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Another Summing Up…

August 3, 2011

Every so often I like to stop and sum up the main points of what I am blogging about, and the position I am blogging from. Apologies to any regular readers who have heard this all before.

This blog is an attempt to describe the state of our secondary schools. There are three main issues which mean that for large numbers of children a decent standard of education is impossible.

The first issue is that there is a Behaviour Crisis. By this I mean that learning is often prevented by poor behaviour. Although poor behaviour can at times include severe incidents, the usual obstacle to teaching and learning is what is euphemistically called “low level disruption” and actually amounts to students repeatedly disobeying instructions to the point where their learning and the learning of others is prevented. The scale of the problem is such that a new teacher will not know where to begin to bring about order in the classroom, and an experienced teacher will find that students will be outraged by successful efforts to bring about order. This outrage will frequently result in managers taking action against the teacher for upsetting the students. It is normal for teachers to feel they have to appease badly behaved students and lower the amount of work expected for a quiet life and to avoid trouble. Teacher authority is not respected by students or by managers. This is part of a culture in schools, where students are not held responsible for their behaviour. Either their teacher is to blame, or their background, or worst of all, their poor behaviour is considered to be a “Special Need” a catch all category which covers not only genuine disabilities but is also used to medicalise difficult personality traits, although actual medical expertise is only involved in a tiny minority of Special Needs cases. The emphasis in schools is on “inclusion” of students with Special Needs, and this is interpreted to include those who cannot or will not behave. The education establishment seek to conceal the Behaviour Crisis, often by making bogus comparisons with other eras, but also by persecuting those who reveal the problem. They are supported in this by those who have ideological problems with adult authority and see any attempt to acknowledge the chaos in our classrooms as politically motivated.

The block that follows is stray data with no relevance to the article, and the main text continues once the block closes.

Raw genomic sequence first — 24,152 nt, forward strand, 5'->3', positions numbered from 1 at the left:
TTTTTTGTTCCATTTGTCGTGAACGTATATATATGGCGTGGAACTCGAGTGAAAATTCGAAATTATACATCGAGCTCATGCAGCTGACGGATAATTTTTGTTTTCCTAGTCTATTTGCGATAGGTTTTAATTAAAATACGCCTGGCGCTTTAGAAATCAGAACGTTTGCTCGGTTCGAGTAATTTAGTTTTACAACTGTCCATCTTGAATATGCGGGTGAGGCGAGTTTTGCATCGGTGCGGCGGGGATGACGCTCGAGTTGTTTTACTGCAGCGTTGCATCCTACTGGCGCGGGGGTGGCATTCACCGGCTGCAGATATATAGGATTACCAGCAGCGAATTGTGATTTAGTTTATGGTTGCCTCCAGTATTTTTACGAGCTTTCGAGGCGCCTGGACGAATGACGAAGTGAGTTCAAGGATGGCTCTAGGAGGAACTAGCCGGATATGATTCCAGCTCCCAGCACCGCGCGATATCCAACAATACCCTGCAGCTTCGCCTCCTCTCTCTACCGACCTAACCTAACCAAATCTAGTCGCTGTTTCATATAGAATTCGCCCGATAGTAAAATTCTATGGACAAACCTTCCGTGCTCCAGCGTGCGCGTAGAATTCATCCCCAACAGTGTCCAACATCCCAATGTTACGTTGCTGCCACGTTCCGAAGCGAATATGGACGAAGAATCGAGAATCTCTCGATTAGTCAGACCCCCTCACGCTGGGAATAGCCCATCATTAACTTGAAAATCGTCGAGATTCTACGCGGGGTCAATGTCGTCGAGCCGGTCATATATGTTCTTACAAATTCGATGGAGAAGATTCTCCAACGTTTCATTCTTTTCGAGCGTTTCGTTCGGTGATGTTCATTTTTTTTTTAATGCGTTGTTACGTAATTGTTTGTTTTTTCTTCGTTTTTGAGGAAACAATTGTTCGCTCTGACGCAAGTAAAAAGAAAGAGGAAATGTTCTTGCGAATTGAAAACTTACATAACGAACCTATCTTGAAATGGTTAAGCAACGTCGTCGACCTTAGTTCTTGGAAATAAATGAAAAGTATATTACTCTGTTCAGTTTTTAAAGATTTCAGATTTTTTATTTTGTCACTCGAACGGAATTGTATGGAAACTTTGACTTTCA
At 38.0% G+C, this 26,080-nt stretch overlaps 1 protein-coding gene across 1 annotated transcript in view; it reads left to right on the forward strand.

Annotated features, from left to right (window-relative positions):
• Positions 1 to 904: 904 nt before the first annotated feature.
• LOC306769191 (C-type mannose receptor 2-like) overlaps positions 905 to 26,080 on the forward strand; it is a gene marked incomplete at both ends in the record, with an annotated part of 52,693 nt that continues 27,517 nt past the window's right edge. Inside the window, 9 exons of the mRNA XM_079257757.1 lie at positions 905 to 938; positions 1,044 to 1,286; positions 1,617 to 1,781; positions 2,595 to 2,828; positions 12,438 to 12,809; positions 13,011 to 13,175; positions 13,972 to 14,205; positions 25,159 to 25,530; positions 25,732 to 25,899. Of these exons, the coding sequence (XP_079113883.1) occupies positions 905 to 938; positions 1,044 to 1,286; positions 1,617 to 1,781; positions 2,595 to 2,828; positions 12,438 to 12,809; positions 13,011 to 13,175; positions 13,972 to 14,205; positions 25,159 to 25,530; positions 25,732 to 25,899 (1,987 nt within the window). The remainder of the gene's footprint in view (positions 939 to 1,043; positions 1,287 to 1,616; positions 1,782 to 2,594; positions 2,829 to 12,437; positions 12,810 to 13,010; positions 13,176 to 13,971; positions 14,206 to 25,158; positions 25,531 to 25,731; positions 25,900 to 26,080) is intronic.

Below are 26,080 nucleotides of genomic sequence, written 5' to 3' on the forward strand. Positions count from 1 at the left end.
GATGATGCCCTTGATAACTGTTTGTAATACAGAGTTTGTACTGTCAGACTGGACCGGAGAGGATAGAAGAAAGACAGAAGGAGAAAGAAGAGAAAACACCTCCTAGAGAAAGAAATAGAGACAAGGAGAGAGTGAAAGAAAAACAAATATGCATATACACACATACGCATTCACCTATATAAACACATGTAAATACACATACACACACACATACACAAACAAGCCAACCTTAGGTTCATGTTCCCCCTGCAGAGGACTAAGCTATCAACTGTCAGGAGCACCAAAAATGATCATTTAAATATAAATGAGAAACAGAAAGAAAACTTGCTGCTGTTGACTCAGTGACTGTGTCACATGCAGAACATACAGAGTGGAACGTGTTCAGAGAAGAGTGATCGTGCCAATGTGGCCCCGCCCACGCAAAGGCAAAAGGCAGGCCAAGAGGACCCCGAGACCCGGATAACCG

The second issue is dumbing-down. Children are not pushed to achieve academically. They are kept busy with activities that actually don’t cause them to learn very much. Sometimes this is because it is believed that non-academic aims, like making students happy, good or socialised, should take priority over academic aims. Schools are not actually seen as institutions for making children smarter. At other times the problem is that there is an unrealistic idea of what it means to be smart. The vital importance of knowledge is ignored; as is the importance of effort and practice in acquiring it. In a situation where teachers are not meant to have expert knowledge, and where students are not meant to work hard, or to acquire great knowledge, then schools become preoccupied with activities that simply aren’t educational. Mixed ability classes are common place. Direct instruction is seen as bad and to be replaced by discovery learning or independent research. Group-work and project work replace practice and study. Futile attempts to teach generic abilities such as thinking skills, creativity or “learning to learn” replace the teaching of core disciplines. Fantastic explanations are invented in order to explain how students are to develop in the absence of effort. Some explanations involve pseudo-science such as “Brain Gym” or “learning styles”. Others just involve creating extra work for teachers, for instance insisting that their lessons are entertaining or that they fill out endless pages of assessment information. A further difficulty is created by politicians attempting to intervene in order to solve the problem. Typically a centralised solution like the National Curriculum, OFSTED or the National Strategies is captured by those who seek to dumb down and used to lower expectations. Where measures of achievement such as exam results or qualifications are used to achieve accountability, then those measures become devalued by exams becoming easier or challenging qualifications being replaced by worthless ones. As with behaviour, there are those who will simply deny this is happening, nevertheless, any attempt to raise the bar is loudly denounced by the education establishment and also by those who believe that it is somehow compassionate to save children, particularly working class children, from having to work hard.